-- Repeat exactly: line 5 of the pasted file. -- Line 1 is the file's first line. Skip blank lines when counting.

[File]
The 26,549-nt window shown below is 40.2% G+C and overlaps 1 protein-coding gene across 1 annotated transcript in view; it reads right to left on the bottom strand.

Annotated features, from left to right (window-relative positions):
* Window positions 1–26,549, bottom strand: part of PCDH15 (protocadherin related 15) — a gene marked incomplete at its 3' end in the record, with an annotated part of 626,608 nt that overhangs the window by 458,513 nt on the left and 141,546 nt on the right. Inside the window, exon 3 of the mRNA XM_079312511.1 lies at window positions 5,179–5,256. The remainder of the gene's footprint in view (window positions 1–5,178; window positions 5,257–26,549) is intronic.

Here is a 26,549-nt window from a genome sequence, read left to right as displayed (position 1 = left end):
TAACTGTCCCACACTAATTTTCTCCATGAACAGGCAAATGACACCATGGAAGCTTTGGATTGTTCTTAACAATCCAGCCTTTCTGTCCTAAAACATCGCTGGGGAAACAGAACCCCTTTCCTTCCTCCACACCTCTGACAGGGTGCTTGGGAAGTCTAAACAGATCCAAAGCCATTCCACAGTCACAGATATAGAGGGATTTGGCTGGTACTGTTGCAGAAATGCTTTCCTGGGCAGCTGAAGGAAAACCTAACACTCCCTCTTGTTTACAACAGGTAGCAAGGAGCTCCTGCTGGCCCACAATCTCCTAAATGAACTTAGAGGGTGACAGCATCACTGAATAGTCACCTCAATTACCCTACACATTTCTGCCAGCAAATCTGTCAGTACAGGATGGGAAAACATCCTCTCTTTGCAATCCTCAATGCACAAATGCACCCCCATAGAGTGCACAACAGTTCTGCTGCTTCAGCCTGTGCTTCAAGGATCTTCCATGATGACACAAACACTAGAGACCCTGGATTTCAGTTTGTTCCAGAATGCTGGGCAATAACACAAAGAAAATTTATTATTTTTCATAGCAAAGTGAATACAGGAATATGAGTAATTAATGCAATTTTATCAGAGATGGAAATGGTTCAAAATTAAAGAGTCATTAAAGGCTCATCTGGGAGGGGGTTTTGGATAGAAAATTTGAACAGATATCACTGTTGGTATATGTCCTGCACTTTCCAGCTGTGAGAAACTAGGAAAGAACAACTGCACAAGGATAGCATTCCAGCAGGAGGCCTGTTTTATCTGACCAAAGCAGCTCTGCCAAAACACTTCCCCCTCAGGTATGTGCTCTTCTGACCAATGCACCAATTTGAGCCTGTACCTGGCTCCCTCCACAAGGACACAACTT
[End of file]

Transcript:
TAACTGTCCCACACTAATTTTCTCCATGAACAGGCAAATGACACCATGGAAGCTTTGGATTGTTCTTAACAATCCAGCCTTTCTGTCCTAAAACATCGCTGGGGAAACAGAACCCCTTTCCTTCCTCCACACCTCTGACAGGGTGCTTGGGAAGTCTAAACAGATCCAAAGCCATTCCACAGTCACAGATATAGAGGGATTTGGCTGGTACTGTTGCAGAAATGCTTTCCTGGGCAGCTGAAGGAAAACCTAACACTCCCTCTTGTTTACAACAGGTAGCAAGGAGCTCCTGCTGGCCCACAATCTCCTAAATGAACTTAGAGGGTGACAGCATCACTGAATAGTCACCTCAATTACCCTACACATTTCTGCCAGCAAATCTGTCAGTACAGGATGGGAAAACATCCTCTCTTTGCAATCCTCAATGCACAAATGCACCCCCATAGAGTGCACAACAGTTCTGCTGCTTCAGCCTGTGCTTCAAGGATCTTCCATGATGACACAAACACTAGAGACCCTGGATTTCAGTTTGTTCCAGAATGCTGGGCAATAACACAAAGAAAATTTATTATTTTTCATAGCAAAGTGAATACAGGAATATGAGTAATTAATGCAATTTTATCAGAGATGGAAATGGTTCAAAATTAAAGAGTCATTAAAGGCTCATCTGGGAGGGGGTTTTGGATAGAAAATTTGAACAGATATCACTGTTGGTATATGTCCTGCACTTTCCAGCTGTGAGAAACTAGGAAAGAACAACTGCACAAGGATAGCATTCCAGCAGGAGGCCTGTTTTATCTGACCAAAGCAGCTCTGCCAAAACACTTCCCCCTCAGGTATGTGCTCTTCTGACCAATGCACCAATTTGAGCCTGTACCTGGCTCCCTCCACAAGGACACAACTT